11:07 am: Looks like Apple TV is getting a new price as well. Wow. Apple’s dropped the price from $299 to $99. Pre-orders begin today. The device should ship in about 4 weeks.

11:08 am: Now a recap of today’s announcements: the new shuffle, a new nano, a new iPod touch with FaceTime — “The strongest line-up of iPods we’ve ever had, a new iTunes, with Ping a social network for music and finally a new Apple TV.”

11:10 am: “We started doing this music stuff for a really simple reason: we love music. And even though we;re a little more successful now than when we started that love hasn’t changed one bit….

Looks like today’s musical guest is not Lady Gaga, but ColdPlay’s Chris Martin.

11:12 am: Chris Martin takes the stage … “This probably the toughest closing gig I’ve ever had. I don’t have any new products to announce … anyway, I’ll just play one song and then another and another until you feel like lunch.”

11:21 am: After a few songs, Martin pauses: “I’m not sure what to do … is Steve around to tell me what to do next …We’re moving on now to Coldplay 2.6 … this one has a lot a features, multiple chords that our competitors aren’t yet aware of …. it’s in the chord of ‘i minor'”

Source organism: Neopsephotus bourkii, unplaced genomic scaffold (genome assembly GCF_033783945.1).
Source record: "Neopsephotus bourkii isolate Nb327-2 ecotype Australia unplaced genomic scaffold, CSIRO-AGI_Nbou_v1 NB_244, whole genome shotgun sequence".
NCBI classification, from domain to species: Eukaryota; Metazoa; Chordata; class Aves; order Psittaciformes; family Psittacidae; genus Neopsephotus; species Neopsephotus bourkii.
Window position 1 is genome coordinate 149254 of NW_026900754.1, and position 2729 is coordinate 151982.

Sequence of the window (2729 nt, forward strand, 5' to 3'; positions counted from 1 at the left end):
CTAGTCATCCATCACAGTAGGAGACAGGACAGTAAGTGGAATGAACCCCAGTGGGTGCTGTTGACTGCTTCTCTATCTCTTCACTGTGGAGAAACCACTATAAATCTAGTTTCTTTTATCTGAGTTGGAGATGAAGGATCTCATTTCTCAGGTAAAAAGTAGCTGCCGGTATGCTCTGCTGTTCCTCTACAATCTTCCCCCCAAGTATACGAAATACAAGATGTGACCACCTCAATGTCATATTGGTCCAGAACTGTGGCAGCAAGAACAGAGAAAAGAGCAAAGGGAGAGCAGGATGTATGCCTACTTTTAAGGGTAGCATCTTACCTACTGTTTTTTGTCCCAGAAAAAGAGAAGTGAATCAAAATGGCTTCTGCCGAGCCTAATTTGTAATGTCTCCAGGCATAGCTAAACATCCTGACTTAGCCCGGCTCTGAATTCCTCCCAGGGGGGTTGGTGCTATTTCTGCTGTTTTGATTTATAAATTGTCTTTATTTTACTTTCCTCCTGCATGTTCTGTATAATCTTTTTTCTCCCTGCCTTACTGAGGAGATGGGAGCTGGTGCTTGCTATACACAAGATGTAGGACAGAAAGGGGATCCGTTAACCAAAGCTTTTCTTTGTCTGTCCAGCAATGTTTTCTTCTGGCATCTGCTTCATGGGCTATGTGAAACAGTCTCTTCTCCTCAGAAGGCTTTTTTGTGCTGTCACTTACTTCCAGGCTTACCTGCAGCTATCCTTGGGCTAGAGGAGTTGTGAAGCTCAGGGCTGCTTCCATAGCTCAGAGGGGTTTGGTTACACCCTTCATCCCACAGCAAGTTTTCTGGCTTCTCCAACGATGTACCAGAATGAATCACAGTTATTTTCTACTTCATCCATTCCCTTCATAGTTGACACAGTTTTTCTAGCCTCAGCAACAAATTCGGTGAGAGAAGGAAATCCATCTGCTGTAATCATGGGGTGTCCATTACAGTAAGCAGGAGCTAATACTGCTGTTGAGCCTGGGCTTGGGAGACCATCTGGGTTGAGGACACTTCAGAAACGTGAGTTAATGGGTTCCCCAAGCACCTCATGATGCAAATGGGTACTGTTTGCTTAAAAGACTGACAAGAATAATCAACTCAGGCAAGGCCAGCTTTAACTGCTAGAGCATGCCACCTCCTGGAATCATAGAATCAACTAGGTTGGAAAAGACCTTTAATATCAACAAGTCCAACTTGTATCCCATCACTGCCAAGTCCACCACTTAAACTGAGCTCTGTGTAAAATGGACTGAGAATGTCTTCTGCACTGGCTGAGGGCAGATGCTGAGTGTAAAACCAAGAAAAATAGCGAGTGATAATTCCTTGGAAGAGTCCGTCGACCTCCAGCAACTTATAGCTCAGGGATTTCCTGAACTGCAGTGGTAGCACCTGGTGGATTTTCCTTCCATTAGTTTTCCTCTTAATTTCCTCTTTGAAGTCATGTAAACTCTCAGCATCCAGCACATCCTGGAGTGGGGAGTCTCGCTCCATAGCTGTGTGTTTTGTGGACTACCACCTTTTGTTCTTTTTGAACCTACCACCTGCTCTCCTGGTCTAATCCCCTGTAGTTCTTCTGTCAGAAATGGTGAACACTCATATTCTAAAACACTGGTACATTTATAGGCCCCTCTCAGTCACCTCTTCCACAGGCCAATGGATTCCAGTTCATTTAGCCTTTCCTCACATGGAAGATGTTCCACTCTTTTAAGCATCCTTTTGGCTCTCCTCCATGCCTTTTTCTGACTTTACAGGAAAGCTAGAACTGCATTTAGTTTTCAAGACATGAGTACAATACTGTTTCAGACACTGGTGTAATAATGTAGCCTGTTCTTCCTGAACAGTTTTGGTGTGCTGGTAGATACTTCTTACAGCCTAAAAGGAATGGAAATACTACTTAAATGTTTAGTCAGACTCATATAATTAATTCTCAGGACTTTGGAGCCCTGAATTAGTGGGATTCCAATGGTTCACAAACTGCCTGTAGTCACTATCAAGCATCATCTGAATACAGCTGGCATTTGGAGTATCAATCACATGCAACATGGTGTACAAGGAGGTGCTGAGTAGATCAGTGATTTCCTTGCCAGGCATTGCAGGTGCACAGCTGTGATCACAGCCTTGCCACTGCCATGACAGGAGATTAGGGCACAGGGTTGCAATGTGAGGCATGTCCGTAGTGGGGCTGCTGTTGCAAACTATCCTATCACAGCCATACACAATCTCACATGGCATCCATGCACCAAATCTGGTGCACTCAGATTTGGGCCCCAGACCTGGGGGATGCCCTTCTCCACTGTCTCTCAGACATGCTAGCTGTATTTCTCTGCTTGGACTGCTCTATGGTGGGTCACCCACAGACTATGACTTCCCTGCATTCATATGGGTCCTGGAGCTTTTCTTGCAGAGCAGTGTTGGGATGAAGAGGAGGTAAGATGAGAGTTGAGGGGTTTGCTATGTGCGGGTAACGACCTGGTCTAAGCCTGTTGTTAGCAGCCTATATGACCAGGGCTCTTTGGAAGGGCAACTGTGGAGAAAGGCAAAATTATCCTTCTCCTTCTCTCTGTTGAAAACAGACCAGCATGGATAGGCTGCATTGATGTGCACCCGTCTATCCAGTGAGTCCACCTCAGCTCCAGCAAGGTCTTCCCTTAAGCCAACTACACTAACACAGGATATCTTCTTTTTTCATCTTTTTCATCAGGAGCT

11:23 am: My colleague Peter Kafka weighs in on Ping: “Well, there’s Facebook’s music service. It’s run by Steve Jobs.”

11:24 am: A few more media tidbits from Peter via Twitter

— Fox statement sets limit on $0.99 iTunes rental trial “working with them over the next several months to explore this innovative offering.””

— Disney statement on 99 rentals much less reserved than Fox. No timeline or “experiment” mentioned

11:25 am: Looks like that’s it from Martin. He leaves the stage to a standing ovation and Jobs returns.

“Thank you for coming. I hope you’re as excited about this stuff as we are … and we’ll see you soon.”

And that’s it. The event ends.

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I think the NSA has a job to do and we need the NSA. But as (physicist) Robert Oppenheimer said, “When you see something that is technically sweet, you go ahead and do it and argue about what to do about it only after you’ve had your technical success. That is the way it was with the atomic bomb.”

— Phil Zimmerman, PGP inventor and Silent Circle co-founder, in an interview with Om Malik